But Midge was making money to steal away with. Midge was making money to travel to America with her mother – and if it wasn’t for these plans in her head, this idea she had of living on the other side of the world with the possibility of something good happening, Midge would have walked out into Lough Rinn and let the whirlpool suck her down to the very bottom. And people said there was no bottom.
Then her father had slipped through the door of the bar with that blonde tramp Imelda Conroy. He was in his black ‘leather’ jacket, the dirty grey tracksuit bottoms hanging off him, and he took all the money off her. He did it right there in front of everyone and then sat up at the bar with Imelda and filled her up with brandy. Rocky had tipped her a few euros too and that went into their glasses with the rest of it.
To Midge who stood silently by, drowning in this new humiliation, he said, ‘Wait in the car.’ She was starving and had planned on treating herself to a Snickers bar and a magazine. Instead she cried a bit in the car but stopped as soon as she saw him coming.
There was no point in crying. It only showed him that he was winning at something. The car was an old Toyota with daylight showing through the floor and he only had it because it had been left in a ditch to rot by someone. He turned the key in the ignition with a fresh cigarette hanging out of his mouth and the smell of smoke and drink was sickening her. It was after six o’clock and she hadn’t eaten anything for hours. Her whole house, the world that she lived in, was beginning to fall in on her. She was twenty years old and as she sat there in the car she began to wonder if she could just stop her own life – and do it in a way that he would be locked up for.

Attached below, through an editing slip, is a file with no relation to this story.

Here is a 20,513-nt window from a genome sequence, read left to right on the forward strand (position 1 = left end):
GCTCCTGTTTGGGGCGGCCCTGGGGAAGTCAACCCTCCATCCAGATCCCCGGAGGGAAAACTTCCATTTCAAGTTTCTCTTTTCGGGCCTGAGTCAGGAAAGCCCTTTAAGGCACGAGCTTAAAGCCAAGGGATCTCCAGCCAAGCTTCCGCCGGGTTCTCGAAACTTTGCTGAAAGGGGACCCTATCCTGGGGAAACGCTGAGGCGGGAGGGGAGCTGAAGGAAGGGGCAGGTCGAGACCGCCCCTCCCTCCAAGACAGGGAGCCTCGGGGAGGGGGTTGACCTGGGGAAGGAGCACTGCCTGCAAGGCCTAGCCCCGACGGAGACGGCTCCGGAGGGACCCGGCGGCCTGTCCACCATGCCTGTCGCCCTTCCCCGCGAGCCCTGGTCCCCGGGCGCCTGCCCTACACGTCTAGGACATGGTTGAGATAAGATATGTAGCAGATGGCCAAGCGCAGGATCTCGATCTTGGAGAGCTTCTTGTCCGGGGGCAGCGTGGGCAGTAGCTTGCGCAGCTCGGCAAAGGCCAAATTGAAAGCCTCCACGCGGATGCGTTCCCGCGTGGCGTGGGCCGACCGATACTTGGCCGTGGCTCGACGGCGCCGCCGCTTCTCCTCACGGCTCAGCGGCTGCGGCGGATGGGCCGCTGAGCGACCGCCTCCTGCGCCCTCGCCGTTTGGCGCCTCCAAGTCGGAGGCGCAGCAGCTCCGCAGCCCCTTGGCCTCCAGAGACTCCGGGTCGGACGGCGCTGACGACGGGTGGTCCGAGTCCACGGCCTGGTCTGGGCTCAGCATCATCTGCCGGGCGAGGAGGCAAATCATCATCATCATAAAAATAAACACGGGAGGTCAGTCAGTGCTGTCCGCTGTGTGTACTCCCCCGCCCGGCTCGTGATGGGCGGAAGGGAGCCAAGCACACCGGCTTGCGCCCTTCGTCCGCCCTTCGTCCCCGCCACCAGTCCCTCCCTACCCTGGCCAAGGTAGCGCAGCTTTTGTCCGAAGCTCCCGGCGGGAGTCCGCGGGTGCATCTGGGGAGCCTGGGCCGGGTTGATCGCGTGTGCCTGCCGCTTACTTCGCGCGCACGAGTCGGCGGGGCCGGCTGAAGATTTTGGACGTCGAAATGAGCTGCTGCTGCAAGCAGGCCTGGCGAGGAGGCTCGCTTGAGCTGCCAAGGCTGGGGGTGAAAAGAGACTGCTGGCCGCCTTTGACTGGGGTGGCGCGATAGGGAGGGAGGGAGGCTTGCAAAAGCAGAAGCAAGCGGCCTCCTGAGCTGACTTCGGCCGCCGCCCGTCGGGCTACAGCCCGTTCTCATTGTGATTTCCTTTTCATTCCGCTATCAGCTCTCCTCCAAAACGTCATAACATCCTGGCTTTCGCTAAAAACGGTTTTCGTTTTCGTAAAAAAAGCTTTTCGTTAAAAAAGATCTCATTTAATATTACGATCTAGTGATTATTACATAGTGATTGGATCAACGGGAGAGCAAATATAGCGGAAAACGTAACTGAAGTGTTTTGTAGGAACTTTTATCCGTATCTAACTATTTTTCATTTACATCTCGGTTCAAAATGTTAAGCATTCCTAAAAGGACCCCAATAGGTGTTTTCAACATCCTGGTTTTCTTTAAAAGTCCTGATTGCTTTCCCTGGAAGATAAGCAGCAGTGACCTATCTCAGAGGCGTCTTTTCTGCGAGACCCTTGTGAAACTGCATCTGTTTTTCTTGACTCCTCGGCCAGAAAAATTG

Midge waited until the car was on the lake road, out past the town hall, and he was putting his foot to the floor as she knew he would. Here with the November sky thick and starless all around them, he spoke to his daughter and said, ‘Aren’t you a great little songbird, pet, making a few bob for your poor old father?’
He leaned back in his seat on the long straight stretch with the Toyota bouncing and swaying, the whole thing making her seasick, her head like a barrel full of venom that she was ready to spit at him. If he crashed the car he might kill her and that would be the end of the two of them. She didn’t care that much about herself now and it would be worth it if it also finished him. The Guards would know that he had been drinking again and that he had taken her out the lake road and hit a bump and then a lorry might come and down they would all go into the dark, brown water.
‘A little canary,’ he whispered, and so then she began at him, pecking gently at the start, not wanting too much to happen – but in her mind she was going to peck the skin clean off him. He was so drunk that he was in a cloud of clown’s humour and finding himself very funny. But for Midge it would be the Saturday when she fought with her father and changed her life for ever. So she began quietly and slowly at first – knowing that towards the end it would be as if two mongrel dogs had been let loose in the car with a blood-red steak between them.
About The Author: Alison Jameson lives in Dublin, where she combines writing with occasional work in her former business, advertising. This Family Of Things is her third novel.